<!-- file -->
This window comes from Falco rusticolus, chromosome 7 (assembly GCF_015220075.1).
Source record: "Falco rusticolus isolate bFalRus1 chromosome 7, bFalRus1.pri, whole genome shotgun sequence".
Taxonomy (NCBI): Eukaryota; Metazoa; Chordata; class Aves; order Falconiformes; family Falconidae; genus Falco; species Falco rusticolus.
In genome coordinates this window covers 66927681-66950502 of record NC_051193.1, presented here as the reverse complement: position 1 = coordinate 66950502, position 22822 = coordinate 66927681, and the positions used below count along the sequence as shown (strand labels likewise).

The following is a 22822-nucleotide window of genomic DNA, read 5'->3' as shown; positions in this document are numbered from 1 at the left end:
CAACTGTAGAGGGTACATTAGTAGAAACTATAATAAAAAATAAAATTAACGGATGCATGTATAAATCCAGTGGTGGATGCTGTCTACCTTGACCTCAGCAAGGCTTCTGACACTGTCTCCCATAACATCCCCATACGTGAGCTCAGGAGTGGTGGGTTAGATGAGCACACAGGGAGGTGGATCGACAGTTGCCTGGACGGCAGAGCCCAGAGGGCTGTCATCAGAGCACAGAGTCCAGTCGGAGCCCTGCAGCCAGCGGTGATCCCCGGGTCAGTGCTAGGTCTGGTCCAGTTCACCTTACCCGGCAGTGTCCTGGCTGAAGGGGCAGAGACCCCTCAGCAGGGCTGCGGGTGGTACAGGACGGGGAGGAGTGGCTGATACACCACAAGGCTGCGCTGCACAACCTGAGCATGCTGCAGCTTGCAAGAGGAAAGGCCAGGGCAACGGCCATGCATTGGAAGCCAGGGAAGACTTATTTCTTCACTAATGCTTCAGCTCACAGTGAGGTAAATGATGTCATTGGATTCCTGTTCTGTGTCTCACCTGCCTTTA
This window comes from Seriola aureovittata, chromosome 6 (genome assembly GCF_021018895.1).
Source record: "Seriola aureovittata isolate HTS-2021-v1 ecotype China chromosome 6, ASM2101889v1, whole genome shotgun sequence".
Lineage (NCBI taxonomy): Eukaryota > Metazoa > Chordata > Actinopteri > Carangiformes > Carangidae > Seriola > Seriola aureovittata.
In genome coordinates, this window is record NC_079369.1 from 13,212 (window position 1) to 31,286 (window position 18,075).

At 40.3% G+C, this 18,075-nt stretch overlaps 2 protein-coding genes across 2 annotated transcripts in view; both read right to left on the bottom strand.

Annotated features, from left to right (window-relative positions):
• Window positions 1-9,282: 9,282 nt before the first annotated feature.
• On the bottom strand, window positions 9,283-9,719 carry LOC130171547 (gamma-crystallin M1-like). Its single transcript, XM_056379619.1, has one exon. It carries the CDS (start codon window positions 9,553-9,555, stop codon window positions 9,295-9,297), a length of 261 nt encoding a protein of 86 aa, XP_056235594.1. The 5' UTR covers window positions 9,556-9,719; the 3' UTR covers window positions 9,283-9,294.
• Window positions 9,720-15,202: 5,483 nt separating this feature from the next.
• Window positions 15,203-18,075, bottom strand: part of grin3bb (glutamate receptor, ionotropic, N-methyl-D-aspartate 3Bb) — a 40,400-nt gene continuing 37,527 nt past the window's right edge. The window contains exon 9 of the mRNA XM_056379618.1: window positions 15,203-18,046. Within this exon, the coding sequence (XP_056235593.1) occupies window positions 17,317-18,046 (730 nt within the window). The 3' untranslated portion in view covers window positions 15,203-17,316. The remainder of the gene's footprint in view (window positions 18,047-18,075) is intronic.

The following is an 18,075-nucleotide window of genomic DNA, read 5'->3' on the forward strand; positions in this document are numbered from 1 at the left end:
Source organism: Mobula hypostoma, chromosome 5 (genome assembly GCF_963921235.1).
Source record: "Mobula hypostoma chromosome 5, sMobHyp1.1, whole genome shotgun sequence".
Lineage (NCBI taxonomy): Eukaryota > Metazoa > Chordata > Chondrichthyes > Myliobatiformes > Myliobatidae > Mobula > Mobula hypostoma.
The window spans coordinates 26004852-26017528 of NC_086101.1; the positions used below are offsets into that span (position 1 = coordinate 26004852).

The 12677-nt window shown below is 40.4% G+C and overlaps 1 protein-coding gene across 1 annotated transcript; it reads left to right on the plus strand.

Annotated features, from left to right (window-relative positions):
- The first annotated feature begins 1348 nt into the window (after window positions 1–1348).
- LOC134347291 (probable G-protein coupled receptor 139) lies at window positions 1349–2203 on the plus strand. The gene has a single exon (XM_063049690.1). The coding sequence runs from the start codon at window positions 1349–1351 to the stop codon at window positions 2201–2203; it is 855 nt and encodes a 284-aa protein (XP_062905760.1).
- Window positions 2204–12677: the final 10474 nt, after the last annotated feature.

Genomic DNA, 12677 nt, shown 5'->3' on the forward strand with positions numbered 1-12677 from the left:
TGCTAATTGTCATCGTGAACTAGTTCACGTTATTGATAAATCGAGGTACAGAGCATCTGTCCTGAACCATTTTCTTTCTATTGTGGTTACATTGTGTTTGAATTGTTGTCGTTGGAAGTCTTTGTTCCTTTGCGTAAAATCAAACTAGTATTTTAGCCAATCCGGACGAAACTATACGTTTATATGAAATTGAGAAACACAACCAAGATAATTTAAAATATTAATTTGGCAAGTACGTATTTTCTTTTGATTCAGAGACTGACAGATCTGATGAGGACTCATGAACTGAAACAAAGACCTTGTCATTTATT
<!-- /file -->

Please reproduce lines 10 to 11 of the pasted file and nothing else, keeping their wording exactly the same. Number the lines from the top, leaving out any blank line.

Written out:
In genome coordinates, this window is record NC_079369.1 from 13,212 (window position 1) to 31,286 (window position 18,075).

At 40.3% G+C, this 18,075-nt stretch overlaps 2 protein-coding genes across 2 annotated transcripts in view; both read right to left on the bottom strand.